In only the past couple days, just as the Republican presidential field seems to be forming the type of void that almost begs her to fill it, Sarah Palin has once again been called “stupid” in two high-profile media outlets.
The first came from one of the usual suspects, Chris Matthews and MSNBC, where the host dismissed Palin as having allegedly proven herself to be “profoundly stupid.”
The second occurred when the Huffington Post repeated a secondhand quote from an anonymous “Republican” who allegedly told a New York magazine reporter that Fox News head Roger Ailes “thinks” that Palin is “stupid” (just a day after Ailes himself, on the record, had mocked Matthews for the idiocy of his Palin statement).
As a veteran of the Palin media wars, part of me thinks that such allegations ought to be treated with all the credibility of a sixth-grade boy calling the girl he has a crush on “stupid.” After all, I thought we had put this Palin myth to bed when even Matt Lauer was forced to admit live on the Today Show that it was indeed a “lie” that the Palin whom he visited in Wasilla is unintelligent.
At the time, Lauer laughably told me that it was not necessary for him to correct his friends in the media because he didn’t think “everybody in the media ran out saying ‘Sarah Palin is an idiot.’” I thought then that Lauer actually somehow mistakenly bought into such an absurdity. Unless being forced to get up so early has finally eroded his ability to think for himself, I can’t believe that he still has that kind of blind faith in the media two years later.
So even though this is an argument that should have been easily won long ago, I still feel compelled, if only for the record, to once again separate fact from fiction.
With regard to Matthews’s specific allegation, it is just the latest in a long line of baseless attacks that the liberal host has made against Palin. At times it actually seems as if Matthews is obsessed with Palin (or at least the ratings which inevitably come with bashing her).
One of my biggest issues with Matthews here is that he never provides any real evidence to support the defamatory allegation that Palin isn’t intelligent. It is just accepted on MSNBC that it has already been proven beyond any doubt, much like the “fact” that President Obama is brilliant, that this is simply not worthy of any actual debate.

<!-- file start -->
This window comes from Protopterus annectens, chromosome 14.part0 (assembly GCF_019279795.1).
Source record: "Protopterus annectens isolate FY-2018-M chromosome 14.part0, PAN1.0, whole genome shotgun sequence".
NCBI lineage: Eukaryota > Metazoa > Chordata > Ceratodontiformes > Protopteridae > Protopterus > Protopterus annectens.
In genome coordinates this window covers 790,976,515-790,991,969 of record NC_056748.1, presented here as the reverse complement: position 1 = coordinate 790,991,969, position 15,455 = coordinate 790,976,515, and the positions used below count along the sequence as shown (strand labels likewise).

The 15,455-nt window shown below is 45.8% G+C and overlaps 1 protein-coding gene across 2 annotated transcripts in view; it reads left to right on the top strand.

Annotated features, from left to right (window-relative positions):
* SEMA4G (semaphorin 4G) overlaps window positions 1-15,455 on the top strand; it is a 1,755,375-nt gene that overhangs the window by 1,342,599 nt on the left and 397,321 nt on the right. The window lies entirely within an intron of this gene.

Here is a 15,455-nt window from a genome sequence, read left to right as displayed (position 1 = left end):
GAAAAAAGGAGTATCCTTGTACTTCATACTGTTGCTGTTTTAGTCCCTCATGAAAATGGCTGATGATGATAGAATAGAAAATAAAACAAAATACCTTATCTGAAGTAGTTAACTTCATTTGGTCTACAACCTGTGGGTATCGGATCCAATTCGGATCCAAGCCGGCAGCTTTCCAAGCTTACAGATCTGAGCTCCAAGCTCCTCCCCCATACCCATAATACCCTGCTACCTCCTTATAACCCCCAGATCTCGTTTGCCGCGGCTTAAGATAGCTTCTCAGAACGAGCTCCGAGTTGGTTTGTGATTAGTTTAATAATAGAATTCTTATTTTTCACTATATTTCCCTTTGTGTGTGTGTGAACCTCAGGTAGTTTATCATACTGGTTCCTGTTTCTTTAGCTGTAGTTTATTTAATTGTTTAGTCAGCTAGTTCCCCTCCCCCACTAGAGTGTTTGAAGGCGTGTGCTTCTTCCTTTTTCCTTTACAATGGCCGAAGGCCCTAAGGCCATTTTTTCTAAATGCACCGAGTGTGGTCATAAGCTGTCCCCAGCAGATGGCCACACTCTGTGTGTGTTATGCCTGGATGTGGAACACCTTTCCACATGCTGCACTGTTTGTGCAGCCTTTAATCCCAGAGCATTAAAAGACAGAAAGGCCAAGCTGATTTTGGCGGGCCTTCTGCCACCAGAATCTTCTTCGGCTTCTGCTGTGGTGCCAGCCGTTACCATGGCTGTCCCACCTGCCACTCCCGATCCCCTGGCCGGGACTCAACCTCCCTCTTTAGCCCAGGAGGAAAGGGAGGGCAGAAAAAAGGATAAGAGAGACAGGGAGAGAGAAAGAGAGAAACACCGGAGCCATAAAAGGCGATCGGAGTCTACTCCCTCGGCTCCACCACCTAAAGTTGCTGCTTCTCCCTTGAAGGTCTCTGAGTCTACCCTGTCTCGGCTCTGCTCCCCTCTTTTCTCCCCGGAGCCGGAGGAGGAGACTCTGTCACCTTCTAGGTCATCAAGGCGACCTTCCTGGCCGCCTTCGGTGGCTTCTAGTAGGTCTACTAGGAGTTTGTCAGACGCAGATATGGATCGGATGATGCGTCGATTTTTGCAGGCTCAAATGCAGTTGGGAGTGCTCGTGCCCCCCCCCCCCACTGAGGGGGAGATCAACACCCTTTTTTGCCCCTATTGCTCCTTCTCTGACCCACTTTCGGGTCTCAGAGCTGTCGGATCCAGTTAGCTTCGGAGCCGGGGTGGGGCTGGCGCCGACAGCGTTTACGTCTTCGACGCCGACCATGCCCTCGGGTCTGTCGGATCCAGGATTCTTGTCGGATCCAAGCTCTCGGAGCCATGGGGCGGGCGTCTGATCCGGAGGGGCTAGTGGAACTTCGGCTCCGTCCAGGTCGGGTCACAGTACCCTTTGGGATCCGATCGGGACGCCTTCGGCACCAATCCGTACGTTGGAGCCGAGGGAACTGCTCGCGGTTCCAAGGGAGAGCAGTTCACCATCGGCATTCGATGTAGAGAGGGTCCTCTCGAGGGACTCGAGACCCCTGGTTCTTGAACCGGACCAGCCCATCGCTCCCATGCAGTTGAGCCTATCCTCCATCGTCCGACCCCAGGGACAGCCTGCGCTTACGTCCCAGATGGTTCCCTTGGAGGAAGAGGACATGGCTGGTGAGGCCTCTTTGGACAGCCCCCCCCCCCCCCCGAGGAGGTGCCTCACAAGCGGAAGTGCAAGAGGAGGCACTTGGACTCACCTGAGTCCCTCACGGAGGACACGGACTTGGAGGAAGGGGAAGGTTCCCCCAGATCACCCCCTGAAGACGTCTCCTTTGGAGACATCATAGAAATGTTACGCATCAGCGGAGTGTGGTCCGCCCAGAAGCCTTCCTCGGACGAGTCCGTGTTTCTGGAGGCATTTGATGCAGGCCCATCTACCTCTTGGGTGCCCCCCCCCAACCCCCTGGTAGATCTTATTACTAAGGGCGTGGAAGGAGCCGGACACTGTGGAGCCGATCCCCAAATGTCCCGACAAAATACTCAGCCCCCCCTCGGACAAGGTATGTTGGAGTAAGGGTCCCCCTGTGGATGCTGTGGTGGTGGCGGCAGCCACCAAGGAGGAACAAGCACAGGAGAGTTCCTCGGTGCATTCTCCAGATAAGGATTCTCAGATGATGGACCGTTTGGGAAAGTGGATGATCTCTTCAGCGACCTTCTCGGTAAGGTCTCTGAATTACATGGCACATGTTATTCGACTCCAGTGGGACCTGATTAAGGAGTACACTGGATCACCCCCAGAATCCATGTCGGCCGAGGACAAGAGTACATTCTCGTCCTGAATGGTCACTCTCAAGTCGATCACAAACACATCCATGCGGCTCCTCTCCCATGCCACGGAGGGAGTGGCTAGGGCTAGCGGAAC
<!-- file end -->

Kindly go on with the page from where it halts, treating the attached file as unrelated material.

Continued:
The other disgraceful element of Matthews’s anti-Palin crusade is that, just like this circumstance where his two guests were also decidedly anti-Palin, he rarely if ever even pretends to have on anyone who could possibly provide an alternative view (otherwise known as the truth).
Matthews grew up in Philadelphia in the same neighborhood as many members of my extended family and I have exchanged emails with him many times over the years. Despite this, he has never had the courage or fairness to have me on, and his program remains one of the very few cable news shows where I have never appeared to discuss/defend Palin.
Has cable news television really fallen so far that a host can constantly make gratuitous attacks against someone without even being compelled to have a guest on to provide the other side? Apparently, at least at MSNBC, it has.
As for the New York magazine quote alleging Palin’s boss at Fox News thinks she is “stupid,” this is emblematic of yet another dubious and seldom-used media tactic utilized by the media to go after Palin: anonymous/secondhand “sources.”
Since when is it acceptable “journalism” to quote one (not multiple) anonymous “source” claiming what someone else (who just went on the record defending her) “thinks” about the metal capacity of someone who is currently not an officeholder or candidate? That has simply never been the standard, but as Palin herself has said, when it comes to news coverage of her, “all bets are off.”